Probably what the (stereo)typical student does: google a path to Wikipedia, snatch an answer and run.
That assessment may not be fair to all students, and probably not any student all the time, but it is what happens in the new Smurf movie.
I suppose this can be viewed a couple of ways:
1. Hollywood "got it right." Art imitating life.
2. Hollywood "missed an opportunity." The subduction of art.
Both views have merit. This is exactly what you'd expect from Smurfs (although it's the human in the movie who drives the search). This could have been an opportunity to set a good example to millions of students (for more on this, I suggest this blog: Why Do Smurfs Hate Information Literacy?)
Even if the movie makers missed an opportunity, it could be a good "bad" example to use in classrooms or library orientation. It can be very effective to have students evaluate questionable search behaviors. They can spot questionable search behaviors.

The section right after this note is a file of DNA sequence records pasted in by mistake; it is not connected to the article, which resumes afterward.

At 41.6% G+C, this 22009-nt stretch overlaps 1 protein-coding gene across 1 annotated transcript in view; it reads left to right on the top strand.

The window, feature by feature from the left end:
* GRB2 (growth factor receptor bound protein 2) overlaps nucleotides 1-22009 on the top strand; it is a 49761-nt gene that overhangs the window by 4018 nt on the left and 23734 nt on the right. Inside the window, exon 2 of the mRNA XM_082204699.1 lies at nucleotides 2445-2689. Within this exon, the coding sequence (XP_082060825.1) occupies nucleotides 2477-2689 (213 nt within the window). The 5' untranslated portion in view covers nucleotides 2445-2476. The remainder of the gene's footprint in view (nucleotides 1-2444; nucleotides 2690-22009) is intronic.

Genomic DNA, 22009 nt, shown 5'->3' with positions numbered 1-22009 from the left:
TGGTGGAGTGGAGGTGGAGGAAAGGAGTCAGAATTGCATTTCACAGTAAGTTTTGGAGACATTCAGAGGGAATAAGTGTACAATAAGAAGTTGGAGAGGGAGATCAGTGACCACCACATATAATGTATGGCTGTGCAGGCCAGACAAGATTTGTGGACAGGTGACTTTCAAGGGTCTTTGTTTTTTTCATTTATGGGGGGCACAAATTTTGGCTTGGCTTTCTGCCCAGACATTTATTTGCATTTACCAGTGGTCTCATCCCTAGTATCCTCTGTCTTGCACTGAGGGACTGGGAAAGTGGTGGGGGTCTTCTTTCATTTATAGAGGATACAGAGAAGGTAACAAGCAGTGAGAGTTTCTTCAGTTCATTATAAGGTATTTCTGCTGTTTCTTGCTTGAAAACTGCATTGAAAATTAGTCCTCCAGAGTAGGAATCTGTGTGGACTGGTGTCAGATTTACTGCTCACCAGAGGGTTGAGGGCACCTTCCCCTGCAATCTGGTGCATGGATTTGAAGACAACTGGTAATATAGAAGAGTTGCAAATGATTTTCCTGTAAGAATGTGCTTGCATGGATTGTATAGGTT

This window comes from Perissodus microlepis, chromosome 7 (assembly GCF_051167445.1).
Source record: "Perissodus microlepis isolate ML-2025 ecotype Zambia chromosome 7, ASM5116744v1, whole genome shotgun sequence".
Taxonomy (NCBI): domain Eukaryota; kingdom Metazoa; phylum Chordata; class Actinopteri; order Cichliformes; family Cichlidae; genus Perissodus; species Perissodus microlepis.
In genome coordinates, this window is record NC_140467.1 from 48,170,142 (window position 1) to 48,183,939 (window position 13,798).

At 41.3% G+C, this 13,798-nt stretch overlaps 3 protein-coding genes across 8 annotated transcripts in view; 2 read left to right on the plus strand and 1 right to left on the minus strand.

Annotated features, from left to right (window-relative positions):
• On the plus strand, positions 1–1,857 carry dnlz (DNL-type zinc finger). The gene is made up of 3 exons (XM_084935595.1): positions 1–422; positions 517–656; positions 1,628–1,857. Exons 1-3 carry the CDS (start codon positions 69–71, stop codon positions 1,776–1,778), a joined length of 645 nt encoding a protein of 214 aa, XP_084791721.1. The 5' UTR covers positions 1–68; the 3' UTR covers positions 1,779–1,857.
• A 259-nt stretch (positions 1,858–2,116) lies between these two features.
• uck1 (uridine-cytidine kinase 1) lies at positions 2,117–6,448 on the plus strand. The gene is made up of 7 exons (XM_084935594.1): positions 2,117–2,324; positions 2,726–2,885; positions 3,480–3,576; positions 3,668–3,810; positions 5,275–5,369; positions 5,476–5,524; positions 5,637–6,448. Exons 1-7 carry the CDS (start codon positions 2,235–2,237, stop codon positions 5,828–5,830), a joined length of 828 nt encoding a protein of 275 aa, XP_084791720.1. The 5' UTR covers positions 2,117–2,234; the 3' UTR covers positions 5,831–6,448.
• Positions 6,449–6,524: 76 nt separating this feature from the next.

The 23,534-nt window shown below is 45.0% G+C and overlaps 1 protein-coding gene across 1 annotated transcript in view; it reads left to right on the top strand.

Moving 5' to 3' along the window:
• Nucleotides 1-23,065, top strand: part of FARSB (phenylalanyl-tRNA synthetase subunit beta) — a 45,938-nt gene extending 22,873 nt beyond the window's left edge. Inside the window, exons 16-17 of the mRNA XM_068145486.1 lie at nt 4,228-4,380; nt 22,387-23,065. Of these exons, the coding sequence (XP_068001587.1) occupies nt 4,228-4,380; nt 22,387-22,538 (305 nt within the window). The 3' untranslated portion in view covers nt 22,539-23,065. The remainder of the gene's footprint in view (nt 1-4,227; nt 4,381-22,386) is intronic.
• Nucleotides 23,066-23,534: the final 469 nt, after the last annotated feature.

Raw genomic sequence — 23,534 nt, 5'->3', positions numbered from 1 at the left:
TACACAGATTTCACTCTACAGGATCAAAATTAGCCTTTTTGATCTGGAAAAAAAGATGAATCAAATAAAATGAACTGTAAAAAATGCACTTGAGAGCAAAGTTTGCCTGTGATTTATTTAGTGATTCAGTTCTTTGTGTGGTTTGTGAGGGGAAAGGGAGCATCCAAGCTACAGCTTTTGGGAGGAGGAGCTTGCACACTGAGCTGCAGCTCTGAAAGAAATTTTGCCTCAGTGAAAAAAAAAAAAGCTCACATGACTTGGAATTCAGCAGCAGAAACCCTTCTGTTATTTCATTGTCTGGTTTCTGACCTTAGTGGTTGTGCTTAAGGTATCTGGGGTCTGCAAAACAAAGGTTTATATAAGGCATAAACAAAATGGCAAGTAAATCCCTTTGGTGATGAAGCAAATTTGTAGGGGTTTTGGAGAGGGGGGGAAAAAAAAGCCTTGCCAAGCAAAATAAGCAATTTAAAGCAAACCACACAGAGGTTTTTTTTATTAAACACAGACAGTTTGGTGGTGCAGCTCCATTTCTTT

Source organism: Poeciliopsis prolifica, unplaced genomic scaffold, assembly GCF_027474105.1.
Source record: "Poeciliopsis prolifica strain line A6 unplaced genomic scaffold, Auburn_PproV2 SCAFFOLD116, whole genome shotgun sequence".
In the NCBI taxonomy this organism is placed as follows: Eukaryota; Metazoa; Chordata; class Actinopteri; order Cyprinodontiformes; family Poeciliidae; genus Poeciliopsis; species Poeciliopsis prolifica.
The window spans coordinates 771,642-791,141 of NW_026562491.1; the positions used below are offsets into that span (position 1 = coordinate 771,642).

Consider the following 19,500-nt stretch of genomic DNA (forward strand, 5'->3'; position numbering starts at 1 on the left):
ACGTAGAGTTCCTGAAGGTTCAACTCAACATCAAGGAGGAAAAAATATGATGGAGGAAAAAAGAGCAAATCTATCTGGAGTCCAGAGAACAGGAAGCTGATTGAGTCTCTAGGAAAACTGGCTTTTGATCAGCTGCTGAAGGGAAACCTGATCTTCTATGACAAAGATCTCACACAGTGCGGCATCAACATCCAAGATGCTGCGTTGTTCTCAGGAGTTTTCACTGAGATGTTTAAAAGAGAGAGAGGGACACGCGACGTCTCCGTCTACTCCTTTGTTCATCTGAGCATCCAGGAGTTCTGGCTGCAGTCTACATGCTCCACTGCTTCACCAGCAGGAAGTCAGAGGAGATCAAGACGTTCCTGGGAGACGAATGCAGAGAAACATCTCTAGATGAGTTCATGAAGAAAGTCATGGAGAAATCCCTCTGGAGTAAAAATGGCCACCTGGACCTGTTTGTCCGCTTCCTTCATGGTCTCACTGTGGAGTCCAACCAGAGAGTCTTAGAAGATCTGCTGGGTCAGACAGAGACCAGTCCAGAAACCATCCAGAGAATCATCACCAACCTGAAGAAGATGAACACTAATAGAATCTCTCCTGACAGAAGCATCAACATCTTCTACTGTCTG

If you can't show a clip of the movie, students may remember it. Have them recall what happened in the movie. Then try the search. Sort through the irrelevant blue moon results. Go to Wikipedia. Have students "fact check" information they find there. Fact checking Wikipedia is always a good idea: can you find information that supports what is said in the big wiki?
If you want to use more of a search challenge, refine the question--always the key to better searching. Instead of just looking for 'blue moon,' look for this:
What makes the moon appear to be blue?
- Who can come up with an answer authored by a scientist?
- Who can come up with an explanation according to a smurf?